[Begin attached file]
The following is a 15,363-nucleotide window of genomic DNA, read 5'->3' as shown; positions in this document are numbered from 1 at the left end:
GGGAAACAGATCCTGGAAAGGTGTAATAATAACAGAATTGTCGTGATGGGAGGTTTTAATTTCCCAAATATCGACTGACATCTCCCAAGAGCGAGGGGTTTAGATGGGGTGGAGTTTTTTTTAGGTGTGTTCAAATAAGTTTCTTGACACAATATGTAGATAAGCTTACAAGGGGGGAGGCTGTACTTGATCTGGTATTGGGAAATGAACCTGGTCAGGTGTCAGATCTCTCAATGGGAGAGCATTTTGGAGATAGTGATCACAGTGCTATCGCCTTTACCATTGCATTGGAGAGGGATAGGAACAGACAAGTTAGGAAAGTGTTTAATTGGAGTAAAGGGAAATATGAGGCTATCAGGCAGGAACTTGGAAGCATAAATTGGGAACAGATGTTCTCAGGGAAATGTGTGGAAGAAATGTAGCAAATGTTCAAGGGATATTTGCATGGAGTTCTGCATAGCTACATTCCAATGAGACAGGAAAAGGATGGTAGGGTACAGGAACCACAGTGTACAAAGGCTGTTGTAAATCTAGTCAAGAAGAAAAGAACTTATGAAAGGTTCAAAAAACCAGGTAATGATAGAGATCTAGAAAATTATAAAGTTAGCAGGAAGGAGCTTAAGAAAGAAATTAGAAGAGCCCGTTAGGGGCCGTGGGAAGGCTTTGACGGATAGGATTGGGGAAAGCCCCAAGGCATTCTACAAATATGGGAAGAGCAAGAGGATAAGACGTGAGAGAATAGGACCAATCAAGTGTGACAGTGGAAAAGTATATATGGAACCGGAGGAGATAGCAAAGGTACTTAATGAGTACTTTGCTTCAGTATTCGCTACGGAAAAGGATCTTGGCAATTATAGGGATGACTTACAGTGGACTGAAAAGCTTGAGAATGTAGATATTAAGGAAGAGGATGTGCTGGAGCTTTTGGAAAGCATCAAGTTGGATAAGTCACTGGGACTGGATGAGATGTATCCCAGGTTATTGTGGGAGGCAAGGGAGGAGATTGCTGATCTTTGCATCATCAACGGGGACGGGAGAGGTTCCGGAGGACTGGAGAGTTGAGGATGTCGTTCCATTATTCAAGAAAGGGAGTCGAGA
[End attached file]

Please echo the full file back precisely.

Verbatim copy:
The following is a 15,363-nucleotide window of genomic DNA, read 5'->3' as shown; positions in this document are numbered from 1 at the left end:
GGGAAACAGATCCTGGAAAGGTGTAATAATAACAGAATTGTCGTGATGGGAGGTTTTAATTTCCCAAATATCGACTGACATCTCCCAAGAGCGAGGGGTTTAGATGGGGTGGAGTTTTTTTTAGGTGTGTTCAAATAAGTTTCTTGACACAATATGTAGATAAGCTTACAAGGGGGGAGGCTGTACTTGATCTGGTATTGGGAAATGAACCTGGTCAGGTGTCAGATCTCTCAATGGGAGAGCATTTTGGAGATAGTGATCACAGTGCTATCGCCTTTACCATTGCATTGGAGAGGGATAGGAACAGACAAGTTAGGAAAGTGTTTAATTGGAGTAAAGGGAAATATGAGGCTATCAGGCAGGAACTTGGAAGCATAAATTGGGAACAGATGTTCTCAGGGAAATGTGTGGAAGAAATGTAGCAAATGTTCAAGGGATATTTGCATGGAGTTCTGCATAGCTACATTCCAATGAGACAGGAAAAGGATGGTAGGGTACAGGAACCACAGTGTACAAAGGCTGTTGTAAATCTAGTCAAGAAGAAAAGAACTTATGAAAGGTTCAAAAAACCAGGTAATGATAGAGATCTAGAAAATTATAAAGTTAGCAGGAAGGAGCTTAAGAAAGAAATTAGAAGAGCCCGTTAGGGGCCGTGGGAAGGCTTTGACGGATAGGATTGGGGAAAGCCCCAAGGCATTCTACAAATATGGGAAGAGCAAGAGGATAAGACGTGAGAGAATAGGACCAATCAAGTGTGACAGTGGAAAAGTATATATGGAACCGGAGGAGATAGCAAAGGTACTTAATGAGTACTTTGCTTCAGTATTCGCTACGGAAAAGGATCTTGGCAATTATAGGGATGACTTACAGTGGACTGAAAAGCTTGAGAATGTAGATATTAAGGAAGAGGATGTGCTGGAGCTTTTGGAAAGCATCAAGTTGGATAAGTCACTGGGACTGGATGAGATGTATCCCAGGTTATTGTGGGAGGCAAGGGAGGAGATTGCTGATCTTTGCATCATCAACGGGGACGGGAGAGGTTCCGGAGGACTGGAGAGTTGAGGATGTCGTTCCATTATTCAAGAAAGGGAGTCGAGA